Wednesday, October 8, 2014

Democracy Challenged in the Street

Thousands of demonstrators trying to topple Hong Kong’s legal ruler C.Y. Leung and set terms for the 2017 election symbolize a new political trend: Whichever constitutional way a ruler has been brought to power, ability to continue might depend on the consent of the social media-connected populace forcing its will onto the streets. That at least has been the case with Mohamed Morsi of Egypt and Ukraine’s Vladimir Yanukovych. Leung is untainted by corruption, yet even if he continues, his effectiveness has been badly compromised.

In the past two years, a political trend has emerged that takes legitimacy of government into perilous and unchartered territory. Democratically-elected leaders of culturally diverse countries such as Egypt, Thailand and Ukraine have been overthrown by street protests.

Within weeks of an elected government coming to power in newly independent South Sudan, the country collapsed into violence. War has flared up again in Iraq where the finest minds in international development working with unlimited funds have failed to stop conflict.

And most recently, protesters in Hong Kong, which enjoys a swathe of freedoms and high standards of living, are demanding to choose their own leader, despite not even being a sovereign state.

Since the end of the Cold War, the broadly accepted method of delivering authority to a government has been through voter choice at the ballot box. In the case of dramatic change such as the overthrow of Egypt’s Hosni Mubarak or Libya’s Muammar el-Qaddafi, the what- next question has been answered by the holding of elections, often under a new constitution and the watch of international observers.

But as a safety valve against discontent, elections now fail to do their job. The new reality is that tenure in office is set not through an agreed electoral cycle, but by ability to keep protesters off the streets.

The pact between government and citizens, therefore, is being determined by far more obscure elements, drawing us back to 1762 when Jean-Jacques Rousseau coined the phrase “The Social Contract.” This challenged the right of monarchies to rule and emphasized that power should be in the hands of that indefinable entity of the state, whose architecture would be decided by an equally indefinable force — the will of the people.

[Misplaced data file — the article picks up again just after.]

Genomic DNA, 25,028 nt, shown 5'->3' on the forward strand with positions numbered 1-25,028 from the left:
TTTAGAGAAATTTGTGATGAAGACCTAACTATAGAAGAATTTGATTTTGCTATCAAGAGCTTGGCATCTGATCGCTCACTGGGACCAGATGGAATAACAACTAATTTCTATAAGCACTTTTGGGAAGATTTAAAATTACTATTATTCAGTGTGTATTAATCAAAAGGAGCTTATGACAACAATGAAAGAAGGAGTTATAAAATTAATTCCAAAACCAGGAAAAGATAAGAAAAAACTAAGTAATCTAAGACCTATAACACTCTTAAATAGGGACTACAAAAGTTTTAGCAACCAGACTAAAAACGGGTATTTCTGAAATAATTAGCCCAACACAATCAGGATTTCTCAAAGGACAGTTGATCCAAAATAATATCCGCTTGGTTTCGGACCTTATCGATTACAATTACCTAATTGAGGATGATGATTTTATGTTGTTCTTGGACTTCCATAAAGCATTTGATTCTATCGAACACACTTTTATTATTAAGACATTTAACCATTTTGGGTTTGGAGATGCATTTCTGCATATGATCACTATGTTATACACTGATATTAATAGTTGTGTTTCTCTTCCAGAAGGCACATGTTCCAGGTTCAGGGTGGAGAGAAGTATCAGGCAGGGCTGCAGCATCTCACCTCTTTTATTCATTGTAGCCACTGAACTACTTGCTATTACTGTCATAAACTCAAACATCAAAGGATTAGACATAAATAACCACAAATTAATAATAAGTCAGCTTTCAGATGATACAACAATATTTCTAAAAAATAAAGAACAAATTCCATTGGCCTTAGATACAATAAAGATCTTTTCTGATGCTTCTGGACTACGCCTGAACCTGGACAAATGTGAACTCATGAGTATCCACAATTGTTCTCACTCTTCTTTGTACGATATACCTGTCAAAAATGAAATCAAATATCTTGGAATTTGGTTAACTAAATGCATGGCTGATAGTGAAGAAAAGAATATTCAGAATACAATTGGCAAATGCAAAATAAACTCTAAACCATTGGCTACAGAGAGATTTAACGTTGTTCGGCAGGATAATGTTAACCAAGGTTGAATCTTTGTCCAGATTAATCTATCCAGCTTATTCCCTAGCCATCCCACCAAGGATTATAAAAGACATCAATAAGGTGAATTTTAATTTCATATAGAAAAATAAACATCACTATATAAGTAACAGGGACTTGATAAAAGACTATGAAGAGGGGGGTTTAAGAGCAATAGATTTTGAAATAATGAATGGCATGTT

“Each of the recent protests are different and respond to different issues,” says John Morrison, author of “The Social License,” which examines how organizations acquire and lose legitimacy. “But some clearly relate specifically to what might be called ‘political license,’ attempts by populations to renegotiate the social contract granted to specific governments — or at least to make such governments more accountable.”

Constitutions are written to define this contract. Elections are held to determine the will of the people through majority vote. So why now is this being so readily torn apart?

The cases largely fall into two categories. One, such as Iraq and South Sudan, involves societies with deep, historical mistrust where the use of Western-style elections has failed to build fair institutions. The result has been catastrophic.

The other is more complex, involving educated and comparatively wealthy stakeholders whose societies are mentored Western democracies.

The Ukrainian constitution, for example, states that the president is elected for a “five-year term on the basis of universal, equal and direct suffrage, by secret ballot.” Yanukovych lasted four years, until February 2014.

Egypt’s provisional 2011 constitution provided for a secret ballot and a presidential term of four years. Street protests and a military coup ended Morsi’s tenure after a year.

Thailand’s Prime Minister Yingluck Shinawatra, elected in a landslide with wide support among the poor, was deposed after less than three years, again after protests followed by military intervention.